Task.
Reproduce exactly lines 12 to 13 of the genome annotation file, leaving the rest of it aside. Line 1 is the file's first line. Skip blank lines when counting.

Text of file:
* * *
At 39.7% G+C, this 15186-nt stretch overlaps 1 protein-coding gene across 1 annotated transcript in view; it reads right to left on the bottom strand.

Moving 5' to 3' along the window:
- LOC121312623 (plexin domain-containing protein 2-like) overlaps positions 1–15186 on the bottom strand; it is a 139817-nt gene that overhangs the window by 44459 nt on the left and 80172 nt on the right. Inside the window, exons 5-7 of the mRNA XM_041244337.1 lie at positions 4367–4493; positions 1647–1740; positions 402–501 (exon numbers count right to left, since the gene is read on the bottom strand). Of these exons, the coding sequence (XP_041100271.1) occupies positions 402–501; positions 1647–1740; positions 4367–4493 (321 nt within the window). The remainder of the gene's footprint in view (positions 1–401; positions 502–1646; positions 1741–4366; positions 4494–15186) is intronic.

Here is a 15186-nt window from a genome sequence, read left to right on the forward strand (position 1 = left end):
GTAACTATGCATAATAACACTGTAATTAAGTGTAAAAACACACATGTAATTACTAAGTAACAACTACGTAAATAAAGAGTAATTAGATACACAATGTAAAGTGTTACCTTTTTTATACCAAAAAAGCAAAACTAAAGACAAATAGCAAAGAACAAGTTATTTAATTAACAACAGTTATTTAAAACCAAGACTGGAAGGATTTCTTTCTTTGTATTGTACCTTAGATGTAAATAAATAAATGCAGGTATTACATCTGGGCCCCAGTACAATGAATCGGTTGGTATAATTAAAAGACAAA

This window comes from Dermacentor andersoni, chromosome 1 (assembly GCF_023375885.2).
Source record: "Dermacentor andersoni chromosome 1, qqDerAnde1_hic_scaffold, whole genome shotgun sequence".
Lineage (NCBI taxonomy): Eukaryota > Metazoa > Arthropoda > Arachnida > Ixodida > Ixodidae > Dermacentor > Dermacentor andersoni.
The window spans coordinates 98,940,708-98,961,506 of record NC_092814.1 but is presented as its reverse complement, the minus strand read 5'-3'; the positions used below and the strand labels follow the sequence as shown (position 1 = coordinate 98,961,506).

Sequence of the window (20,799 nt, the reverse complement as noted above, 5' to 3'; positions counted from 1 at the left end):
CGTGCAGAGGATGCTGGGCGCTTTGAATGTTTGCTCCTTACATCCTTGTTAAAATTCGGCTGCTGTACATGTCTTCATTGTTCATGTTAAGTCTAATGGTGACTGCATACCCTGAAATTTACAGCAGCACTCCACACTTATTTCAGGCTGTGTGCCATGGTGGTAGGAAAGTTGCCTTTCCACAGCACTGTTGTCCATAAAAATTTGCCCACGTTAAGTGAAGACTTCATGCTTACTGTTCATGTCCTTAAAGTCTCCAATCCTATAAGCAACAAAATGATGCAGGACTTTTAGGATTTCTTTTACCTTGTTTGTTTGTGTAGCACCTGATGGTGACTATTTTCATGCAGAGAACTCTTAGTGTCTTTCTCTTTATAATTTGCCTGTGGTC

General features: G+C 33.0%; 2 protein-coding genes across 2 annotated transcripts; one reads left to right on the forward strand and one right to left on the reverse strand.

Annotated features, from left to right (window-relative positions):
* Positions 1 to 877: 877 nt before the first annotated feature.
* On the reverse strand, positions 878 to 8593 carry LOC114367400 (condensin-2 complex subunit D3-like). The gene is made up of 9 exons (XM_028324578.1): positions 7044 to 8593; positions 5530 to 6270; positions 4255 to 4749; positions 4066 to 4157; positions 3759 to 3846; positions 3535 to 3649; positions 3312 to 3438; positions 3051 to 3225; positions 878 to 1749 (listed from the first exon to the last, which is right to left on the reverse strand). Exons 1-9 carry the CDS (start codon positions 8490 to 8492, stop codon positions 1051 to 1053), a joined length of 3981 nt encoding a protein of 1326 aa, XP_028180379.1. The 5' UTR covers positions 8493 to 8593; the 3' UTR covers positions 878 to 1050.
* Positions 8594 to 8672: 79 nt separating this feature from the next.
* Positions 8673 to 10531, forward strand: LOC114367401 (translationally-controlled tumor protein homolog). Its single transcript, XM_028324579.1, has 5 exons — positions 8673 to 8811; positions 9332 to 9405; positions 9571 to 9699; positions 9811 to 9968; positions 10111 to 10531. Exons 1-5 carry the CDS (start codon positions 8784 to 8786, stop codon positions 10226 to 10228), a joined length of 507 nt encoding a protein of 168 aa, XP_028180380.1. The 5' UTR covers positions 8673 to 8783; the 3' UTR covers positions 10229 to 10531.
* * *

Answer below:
General features: G+C 33.0%; 2 protein-coding genes across 2 annotated transcripts; one reads left to right on the forward strand and one right to left on the reverse strand.

Annotated features, from left to right (window-relative positions):